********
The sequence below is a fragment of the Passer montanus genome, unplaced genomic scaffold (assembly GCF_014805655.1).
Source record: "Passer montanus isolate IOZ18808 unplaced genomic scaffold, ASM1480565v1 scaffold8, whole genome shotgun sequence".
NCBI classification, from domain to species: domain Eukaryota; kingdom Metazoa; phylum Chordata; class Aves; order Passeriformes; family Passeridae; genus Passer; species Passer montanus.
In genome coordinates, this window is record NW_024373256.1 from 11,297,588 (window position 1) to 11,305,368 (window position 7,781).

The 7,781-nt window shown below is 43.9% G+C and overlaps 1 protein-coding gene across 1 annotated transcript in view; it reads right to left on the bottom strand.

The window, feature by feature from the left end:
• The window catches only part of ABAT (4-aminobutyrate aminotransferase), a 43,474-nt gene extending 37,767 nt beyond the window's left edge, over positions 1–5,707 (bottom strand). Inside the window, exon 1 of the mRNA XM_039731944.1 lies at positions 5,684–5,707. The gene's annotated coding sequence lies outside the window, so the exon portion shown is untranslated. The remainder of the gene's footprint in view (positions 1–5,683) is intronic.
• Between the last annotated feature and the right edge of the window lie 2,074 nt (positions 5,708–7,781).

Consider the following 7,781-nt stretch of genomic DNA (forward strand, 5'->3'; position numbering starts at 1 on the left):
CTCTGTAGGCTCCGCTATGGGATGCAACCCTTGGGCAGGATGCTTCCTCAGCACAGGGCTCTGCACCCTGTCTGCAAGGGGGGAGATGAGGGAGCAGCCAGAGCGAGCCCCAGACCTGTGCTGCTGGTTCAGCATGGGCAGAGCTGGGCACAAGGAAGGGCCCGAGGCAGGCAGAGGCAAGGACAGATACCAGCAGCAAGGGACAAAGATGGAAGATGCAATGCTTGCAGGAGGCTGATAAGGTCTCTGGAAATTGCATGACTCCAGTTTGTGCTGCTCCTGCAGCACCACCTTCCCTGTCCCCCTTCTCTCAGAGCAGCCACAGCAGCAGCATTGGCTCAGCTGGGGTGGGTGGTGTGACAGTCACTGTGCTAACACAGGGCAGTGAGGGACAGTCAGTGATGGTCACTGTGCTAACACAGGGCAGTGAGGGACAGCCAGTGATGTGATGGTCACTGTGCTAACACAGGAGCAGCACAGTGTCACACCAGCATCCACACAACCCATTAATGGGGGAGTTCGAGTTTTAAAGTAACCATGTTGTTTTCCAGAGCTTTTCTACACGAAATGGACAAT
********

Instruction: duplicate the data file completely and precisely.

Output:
The sequence below is a fragment of the Passer montanus genome, unplaced genomic scaffold (assembly GCF_014805655.1).
Source record: "Passer montanus isolate IOZ18808 unplaced genomic scaffold, ASM1480565v1 scaffold8, whole genome shotgun sequence".
NCBI classification, from domain to species: domain Eukaryota; kingdom Metazoa; phylum Chordata; class Aves; order Passeriformes; family Passeridae; genus Passer; species Passer montanus.
In genome coordinates, this window is record NW_024373256.1 from 11,297,588 (window position 1) to 11,305,368 (window position 7,781).

The 7,781-nt window shown below is 43.9% G+C and overlaps 1 protein-coding gene across 1 annotated transcript in view; it reads right to left on the bottom strand.

The window, feature by feature from the left end:
• The window catches only part of ABAT (4-aminobutyrate aminotransferase), a 43,474-nt gene extending 37,767 nt beyond the window's left edge, over positions 1–5,707 (bottom strand). Inside the window, exon 1 of the mRNA XM_039731944.1 lies at positions 5,684–5,707. The gene's annotated coding sequence lies outside the window, so the exon portion shown is untranslated. The remainder of the gene's footprint in view (positions 1–5,683) is intronic.
• Between the last annotated feature and the right edge of the window lie 2,074 nt (positions 5,708–7,781).

Consider the following 7,781-nt stretch of genomic DNA (forward strand, 5'->3'; position numbering starts at 1 on the left):
CTCTGTAGGCTCCGCTATGGGATGCAACCCTTGGGCAGGATGCTTCCTCAGCACAGGGCTCTGCACCCTGTCTGCAAGGGGGGAGATGAGGGAGCAGCCAGAGCGAGCCCCAGACCTGTGCTGCTGGTTCAGCATGGGCAGAGCTGGGCACAAGGAAGGGCCCGAGGCAGGCAGAGGCAAGGACAGATACCAGCAGCAAGGGACAAAGATGGAAGATGCAATGCTTGCAGGAGGCTGATAAGGTCTCTGGAAATTGCATGACTCCAGTTTGTGCTGCTCCTGCAGCACCACCTTCCCTGTCCCCCTTCTCTCAGAGCAGCCACAGCAGCAGCATTGGCTCAGCTGGGGTGGGTGGTGTGACAGTCACTGTGCTAACACAGGGCAGTGAGGGACAGTCAGTGATGGTCACTGTGCTAACACAGGGCAGTGAGGGACAGCCAGTGATGTGATGGTCACTGTGCTAACACAGGAGCAGCACAGTGTCACACCAGCATCCACACAACCCATTAATGGGGGAGTTCGAGTTTTAAAGTAACCATGTTGTTTTCCAGAGCTTTTCTACACGAAATGGACAAT